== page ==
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VIII

Sermon for the Sixth Sunday after Epiphany

(From the Gospel for St. Matthias’-day, 24th February)

Of the proper marks of true humility.

Matt. xi. 29.—“Learn of Me, for I am meek and lowly in heart.”

CHRIST, our blessed Lord, the true master and teacher of all art and virtue, and a pattern of all perfection, when He came down from Heaven to instruct us poor ignorant men, did not see fit to make use of great subtleties, or mysterious and ingenious statements of truth; but in short, plain, simple words He delivered to us a maxim, and gave us a very short, easy lesson, which we were well able to learn. Now this stood written in the book of His holy humanity, in large, distinct letters, easy to be read, and runs thus: “Learn of me, for I am meek and lowly in heart.”

What shorter, easier, more intelligible lesson could be set us? but we must give our minds with willing industry to read it over and over again attentively, and practise it in our life, ever looking to the admirable model of the divine humanity of Christ, whose whole life was not only meek and humble, but whose 256words, ways, walk, and all that ever He did, are simply the illustration of this doctrine. Hence He chose at the beginning such scholars and disciples as were specially fitted to learn this doctrine, and these were the holy apostles, and His blessed mother, who said when she had conceived Him: “He hath regarded the lowliness of His handmaiden.” Thus He says, in the Gospel for this day, “I thank thee, O Father, Lord of Heaven and earth, because thou hast hid these things from the wise and prudent” (that is from the proud), “and hath revealed them unto babes” (that is to the humble). From this we gather that none but the humble are able to receive the hidden things of God. Therefore, dear children, that we may obtain this grace, and the better learn this lesson, we shall now consider some tokens of true lowliness which is never without meekness, and these are the following:

He who sincerely desires to become lowly of heart, must not be ashamed of performing any outward office such as the worldly heart thinks mean and humiliating; for as it is a sure token of conversion from sin that it becomes hateful to the man, so it is a sign of true repentance, when he is ready in all things to take the meanest place, if that he may attain to that true lowliness of heart which is seated inwardly in the soul. And he who will go forward in this blessed path must faithfully examine himself, and to this end God also will bestow on him such great grace as he has never had before.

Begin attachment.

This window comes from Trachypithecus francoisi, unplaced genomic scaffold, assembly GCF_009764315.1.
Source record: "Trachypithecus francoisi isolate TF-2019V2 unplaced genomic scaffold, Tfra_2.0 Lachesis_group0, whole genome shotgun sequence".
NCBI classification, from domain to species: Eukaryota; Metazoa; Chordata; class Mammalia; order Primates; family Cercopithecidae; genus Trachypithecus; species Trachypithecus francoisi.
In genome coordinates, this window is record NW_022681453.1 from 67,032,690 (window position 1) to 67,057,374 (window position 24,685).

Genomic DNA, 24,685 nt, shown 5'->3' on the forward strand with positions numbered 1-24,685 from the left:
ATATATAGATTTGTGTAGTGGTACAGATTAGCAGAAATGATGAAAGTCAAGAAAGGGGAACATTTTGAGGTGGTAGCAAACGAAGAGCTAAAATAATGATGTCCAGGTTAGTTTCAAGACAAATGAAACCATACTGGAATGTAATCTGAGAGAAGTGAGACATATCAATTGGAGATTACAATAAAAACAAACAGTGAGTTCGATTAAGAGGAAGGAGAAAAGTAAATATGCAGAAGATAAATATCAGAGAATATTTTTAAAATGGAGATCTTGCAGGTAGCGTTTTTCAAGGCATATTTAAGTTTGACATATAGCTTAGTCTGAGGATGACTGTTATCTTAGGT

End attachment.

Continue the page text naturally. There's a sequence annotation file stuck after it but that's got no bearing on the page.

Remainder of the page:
He must always be ready to acknowledge himself in fault towards whomsoever it may be, and esteem others better than himself; for by so doing the loving heart can best soften the dispositions of men 257and touch their hearts, and win them over to meekness. And although he be sometimes not justly to be reckoned as in fault at all, yet knowing that he might have done the wrong, he shall always behave himself humbly, for the sake of love, to the glory of God, seeing that God has forgiven him sins ere he committed them; for it is equally an act of mercy to forgive sins, or to preserve us from sinning.

In the third place, it belongs to a lowly heart to be kindly affected towards all, not with a partial love; that is, not to show more kindness to one than another, to friends more than strangers, but to do good to all for God’s sake, as our neighbours, not from mere natural affection, but to bestow on all a free, generous love (like our Father in Heaven, “who maketh his sun to rise on the evil and the good, and sendeth rain on the just and on the unjust”), and also to love each according to his worthiness.

In the fourth place, it is necessary to lowliness of heart that we divest and disencumber ourselves of all things, that we may cleave only to our merciful God, and become one with Him; for God will not and cannot unite Himself or dwell with a worldly heart. Therefore let a man bow himself to the earth beneath God and his creatures, in self-annihilation inward and outward; and this is what is meant by forsaking all things, and putting away the creature. The fifth token of true lowliness of heart is to know how to suffer to the glory of God, for sincere love of God, simply hoping, believing, and trusting in Him.

Thus a lowly walk consists in three things; in patient endurance, in giving up out of love and faith, and in hope towards God. And from these flows the 258sense of our own wretchedness, the knowledge of our Creator, and a will wholly resigned to God, not for our own sake, but for the glory of God. May God help us to learn thus to be meek and lowly of heart. Amen!

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